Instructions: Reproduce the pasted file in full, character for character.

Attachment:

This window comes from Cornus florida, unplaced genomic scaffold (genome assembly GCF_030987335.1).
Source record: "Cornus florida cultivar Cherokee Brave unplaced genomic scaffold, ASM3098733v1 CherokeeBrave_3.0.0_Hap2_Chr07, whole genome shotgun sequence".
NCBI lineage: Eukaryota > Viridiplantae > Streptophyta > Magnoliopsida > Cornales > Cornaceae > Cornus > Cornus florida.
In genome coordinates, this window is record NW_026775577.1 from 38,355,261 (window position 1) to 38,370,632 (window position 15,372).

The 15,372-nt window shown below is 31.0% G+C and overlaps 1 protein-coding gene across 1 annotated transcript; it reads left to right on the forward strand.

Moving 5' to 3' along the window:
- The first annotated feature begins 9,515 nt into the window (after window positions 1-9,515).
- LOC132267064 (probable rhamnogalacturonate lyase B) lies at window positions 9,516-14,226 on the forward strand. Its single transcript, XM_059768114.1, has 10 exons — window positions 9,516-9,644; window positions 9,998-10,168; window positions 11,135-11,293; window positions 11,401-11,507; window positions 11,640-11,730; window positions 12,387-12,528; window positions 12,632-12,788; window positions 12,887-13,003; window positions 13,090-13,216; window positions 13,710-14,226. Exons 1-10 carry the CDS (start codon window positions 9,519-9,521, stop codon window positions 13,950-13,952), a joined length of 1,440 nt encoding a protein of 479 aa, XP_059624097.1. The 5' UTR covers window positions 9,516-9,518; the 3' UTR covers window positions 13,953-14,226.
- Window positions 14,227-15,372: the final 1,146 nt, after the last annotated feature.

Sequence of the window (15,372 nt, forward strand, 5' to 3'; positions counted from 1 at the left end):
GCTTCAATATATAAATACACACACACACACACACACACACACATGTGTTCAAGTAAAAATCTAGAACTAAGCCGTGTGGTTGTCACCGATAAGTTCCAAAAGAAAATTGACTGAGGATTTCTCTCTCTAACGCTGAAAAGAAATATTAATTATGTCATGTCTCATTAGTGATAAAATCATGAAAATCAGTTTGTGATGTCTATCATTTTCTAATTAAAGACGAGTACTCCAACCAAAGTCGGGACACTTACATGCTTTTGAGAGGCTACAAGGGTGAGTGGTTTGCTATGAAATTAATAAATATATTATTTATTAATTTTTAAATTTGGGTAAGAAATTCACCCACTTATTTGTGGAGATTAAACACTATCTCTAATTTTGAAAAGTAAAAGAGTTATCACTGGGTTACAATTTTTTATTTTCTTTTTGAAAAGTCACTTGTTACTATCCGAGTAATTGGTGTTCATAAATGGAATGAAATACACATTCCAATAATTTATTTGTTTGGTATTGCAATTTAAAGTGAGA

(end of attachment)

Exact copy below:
This window comes from Cornus florida, unplaced genomic scaffold (genome assembly GCF_030987335.1).
Source record: "Cornus florida cultivar Cherokee Brave unplaced genomic scaffold, ASM3098733v1 CherokeeBrave_3.0.0_Hap2_Chr07, whole genome shotgun sequence".
NCBI lineage: Eukaryota > Viridiplantae > Streptophyta > Magnoliopsida > Cornales > Cornaceae > Cornus > Cornus florida.
In genome coordinates, this window is record NW_026775577.1 from 38,355,261 (window position 1) to 38,370,632 (window position 15,372).

The 15,372-nt window shown below is 31.0% G+C and overlaps 1 protein-coding gene across 1 annotated transcript; it reads left to right on the forward strand.

Moving 5' to 3' along the window:
- The first annotated feature begins 9,515 nt into the window (after window positions 1-9,515).
- LOC132267064 (probable rhamnogalacturonate lyase B) lies at window positions 9,516-14,226 on the forward strand. Its single transcript, XM_059768114.1, has 10 exons — window positions 9,516-9,644; window positions 9,998-10,168; window positions 11,135-11,293; window positions 11,401-11,507; window positions 11,640-11,730; window positions 12,387-12,528; window positions 12,632-12,788; window positions 12,887-13,003; window positions 13,090-13,216; window positions 13,710-14,226. Exons 1-10 carry the CDS (start codon window positions 9,519-9,521, stop codon window positions 13,950-13,952), a joined length of 1,440 nt encoding a protein of 479 aa, XP_059624097.1. The 5' UTR covers window positions 9,516-9,518; the 3' UTR covers window positions 13,953-14,226.
- Window positions 14,227-15,372: the final 1,146 nt, after the last annotated feature.

Sequence of the window (15,372 nt, forward strand, 5' to 3'; positions counted from 1 at the left end):
GCTTCAATATATAAATACACACACACACACACACACACACACATGTGTTCAAGTAAAAATCTAGAACTAAGCCGTGTGGTTGTCACCGATAAGTTCCAAAAGAAAATTGACTGAGGATTTCTCTCTCTAACGCTGAAAAGAAATATTAATTATGTCATGTCTCATTAGTGATAAAATCATGAAAATCAGTTTGTGATGTCTATCATTTTCTAATTAAAGACGAGTACTCCAACCAAAGTCGGGACACTTACATGCTTTTGAGAGGCTACAAGGGTGAGTGGTTTGCTATGAAATTAATAAATATATTATTTATTAATTTTTAAATTTGGGTAAGAAATTCACCCACTTATTTGTGGAGATTAAACACTATCTCTAATTTTGAAAAGTAAAAGAGTTATCACTGGGTTACAATTTTTTATTTTCTTTTTGAAAAGTCACTTGTTACTATCCGAGTAATTGGTGTTCATAAATGGAATGAAATACACATTCCAATAATTTATTTGTTTGGTATTGCAATTTAAAGTGAGA